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3. Party the night away
Head to Santa Teresa beach towards sunset and you’ll discover much of the town’s resident population enjoying the staggering spectacle of colors and the cooling breeze that comes with it. While surfers continue to cut through the waves. It’s here that plans for the evening are made, with plenty of options to decide, especially during the high season of December to March.
It all comes to ahead around Christmas and the New Year, when international DJs sweep into town. For a little more local flair however, head for ‘La Lora’, a typical dancehall that regularly hosts a live band playing to the beat of Costa Rica’s favorite rhythms, samba and cumbia, though it can be a touch cheesy for some.
Insider’s tip: For the stalwarts of the party scene check out Kika on a Thursday, when a band covers rock tunes, and Roca Mar at the Blue Surf Sanctuary Hotel on a Sunday, which attracts the local expats for the weekly family-friendly live music.
4. Explore Santa Teresa’s natural wonders
Even if surfing isn’t your thing there’s still plenty of reason to take to Santa Teresa’s warm Pacific waters. From the small fishing port of Mal Pais nearby you can go on boat-based fishing and snorkeling trips lasting from a couple of hours to a whole day, including to the magnificent Tortuga (Turtle) Islands. Other water-based activities include stand-up paddleboarding and kayaking.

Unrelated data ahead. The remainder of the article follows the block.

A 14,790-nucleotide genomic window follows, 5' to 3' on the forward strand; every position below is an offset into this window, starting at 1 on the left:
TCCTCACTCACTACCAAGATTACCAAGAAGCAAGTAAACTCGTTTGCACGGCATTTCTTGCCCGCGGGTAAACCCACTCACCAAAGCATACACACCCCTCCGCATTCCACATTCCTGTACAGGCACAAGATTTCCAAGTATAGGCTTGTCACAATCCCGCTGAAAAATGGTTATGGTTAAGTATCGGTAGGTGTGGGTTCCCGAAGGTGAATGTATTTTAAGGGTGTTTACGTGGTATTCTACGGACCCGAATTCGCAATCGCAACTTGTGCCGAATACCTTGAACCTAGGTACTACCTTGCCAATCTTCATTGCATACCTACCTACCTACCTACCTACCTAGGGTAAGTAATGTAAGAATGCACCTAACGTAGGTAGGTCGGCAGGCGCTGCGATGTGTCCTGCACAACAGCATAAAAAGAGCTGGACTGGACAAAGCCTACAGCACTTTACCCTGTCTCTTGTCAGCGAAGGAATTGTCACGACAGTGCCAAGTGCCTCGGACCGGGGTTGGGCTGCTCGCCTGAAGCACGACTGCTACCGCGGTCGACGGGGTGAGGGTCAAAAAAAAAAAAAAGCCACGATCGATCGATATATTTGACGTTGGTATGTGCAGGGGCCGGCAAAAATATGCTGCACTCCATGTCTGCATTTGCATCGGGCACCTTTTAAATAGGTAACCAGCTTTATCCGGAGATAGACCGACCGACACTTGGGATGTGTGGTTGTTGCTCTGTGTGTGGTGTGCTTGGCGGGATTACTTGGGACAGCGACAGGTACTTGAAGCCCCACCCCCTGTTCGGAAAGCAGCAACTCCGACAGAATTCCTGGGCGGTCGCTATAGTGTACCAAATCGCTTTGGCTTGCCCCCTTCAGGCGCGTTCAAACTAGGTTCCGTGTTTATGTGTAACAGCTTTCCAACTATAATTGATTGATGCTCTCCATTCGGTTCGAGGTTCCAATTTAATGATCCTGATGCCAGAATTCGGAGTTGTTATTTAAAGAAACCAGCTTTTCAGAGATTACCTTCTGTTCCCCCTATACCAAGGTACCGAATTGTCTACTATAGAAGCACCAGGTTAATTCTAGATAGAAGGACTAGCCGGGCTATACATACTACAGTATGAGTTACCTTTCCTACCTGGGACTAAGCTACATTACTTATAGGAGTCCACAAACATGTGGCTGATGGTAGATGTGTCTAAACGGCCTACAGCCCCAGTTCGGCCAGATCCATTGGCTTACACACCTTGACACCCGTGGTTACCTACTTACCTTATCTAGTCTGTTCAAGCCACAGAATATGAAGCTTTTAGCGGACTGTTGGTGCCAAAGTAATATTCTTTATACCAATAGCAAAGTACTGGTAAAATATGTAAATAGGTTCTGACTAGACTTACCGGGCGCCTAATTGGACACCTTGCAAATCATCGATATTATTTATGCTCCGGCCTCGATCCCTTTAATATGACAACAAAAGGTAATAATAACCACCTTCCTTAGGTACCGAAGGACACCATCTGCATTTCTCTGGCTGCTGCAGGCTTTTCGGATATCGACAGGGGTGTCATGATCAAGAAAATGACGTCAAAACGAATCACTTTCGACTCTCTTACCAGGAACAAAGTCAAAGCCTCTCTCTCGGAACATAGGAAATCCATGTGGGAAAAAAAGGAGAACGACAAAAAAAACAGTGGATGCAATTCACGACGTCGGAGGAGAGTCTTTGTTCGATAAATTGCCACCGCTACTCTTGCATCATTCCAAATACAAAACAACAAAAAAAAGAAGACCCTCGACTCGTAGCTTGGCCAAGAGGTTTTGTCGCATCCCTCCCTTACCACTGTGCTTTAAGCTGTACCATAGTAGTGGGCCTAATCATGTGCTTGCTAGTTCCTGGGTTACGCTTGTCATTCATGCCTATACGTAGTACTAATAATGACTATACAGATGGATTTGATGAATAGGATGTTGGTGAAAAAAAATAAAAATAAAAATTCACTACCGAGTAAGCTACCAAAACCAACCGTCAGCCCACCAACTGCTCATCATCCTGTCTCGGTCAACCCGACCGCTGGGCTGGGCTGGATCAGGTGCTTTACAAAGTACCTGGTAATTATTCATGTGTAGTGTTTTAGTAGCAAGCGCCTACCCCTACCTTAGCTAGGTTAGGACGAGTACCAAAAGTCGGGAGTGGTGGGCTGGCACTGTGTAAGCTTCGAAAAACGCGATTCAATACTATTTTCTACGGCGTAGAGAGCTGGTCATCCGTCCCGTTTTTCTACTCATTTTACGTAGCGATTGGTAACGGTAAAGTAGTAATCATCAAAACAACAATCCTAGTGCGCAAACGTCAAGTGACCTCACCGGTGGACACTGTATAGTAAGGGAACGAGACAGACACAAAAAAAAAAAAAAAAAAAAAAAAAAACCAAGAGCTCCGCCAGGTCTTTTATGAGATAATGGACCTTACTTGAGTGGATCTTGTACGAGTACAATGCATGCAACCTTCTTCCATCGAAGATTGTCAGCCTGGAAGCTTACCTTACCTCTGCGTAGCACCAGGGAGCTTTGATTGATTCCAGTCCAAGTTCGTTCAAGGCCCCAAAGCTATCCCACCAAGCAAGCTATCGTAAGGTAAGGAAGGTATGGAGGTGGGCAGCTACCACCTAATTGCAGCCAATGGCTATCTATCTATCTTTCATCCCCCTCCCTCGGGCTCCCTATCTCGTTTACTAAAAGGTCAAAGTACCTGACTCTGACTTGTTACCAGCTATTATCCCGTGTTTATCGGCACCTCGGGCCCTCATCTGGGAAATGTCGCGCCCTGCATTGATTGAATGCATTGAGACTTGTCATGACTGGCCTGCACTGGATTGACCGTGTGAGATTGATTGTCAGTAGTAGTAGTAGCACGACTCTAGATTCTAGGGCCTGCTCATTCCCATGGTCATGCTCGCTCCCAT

Adventures aren’t limited to getting your feet wet however. Horseback rides along the beaches of Santa Teresa are another popular pastime, while adrenaline junkies will adore the zipline on the jungle canopy tour of Cabo Blanco Reserve. Costa Rica’s oldest protected area, it’s home to monkeys, anteaters, wildcats and a huge number of bird species too.
Insider’s tip: Only a limited number of visitors are permitted into the Cabo Blanco Reserve each day, so making a reservation in town beforehand is advisable.
5. Trek to Montezuma Waterfalls
For an activity away from the region’s beaches head to Montezuma Waterfalls. While the entrance is just a short distance away from Santa Teresa by car or all-terrain vehicle, reaching the series of falls themselves requires an easy one-kilometer hike through the untouched rainforest. It’s possible to swim in the cooling pool at the base of the cascades, and even jump into them from the top of the 25-meter lower falls, should you dare.
Insider’s tip: Don’t forget to take plenty of water and slap on some sunscreen if hiking to the falls. It can get hot in the humidity of the jungle.
Santa Teresa in Costa Rica boasts many of the country’s finest Pacific beaches and offers a whole range of things to do from relaxing on the beach, surfing the breakers, staying out till dawn, exploring the surrounding jungle, and splashing about in its waterfalls. Make a trip to Santa Teresa and enjoy the best of the Pacific Coast of Costa Rica.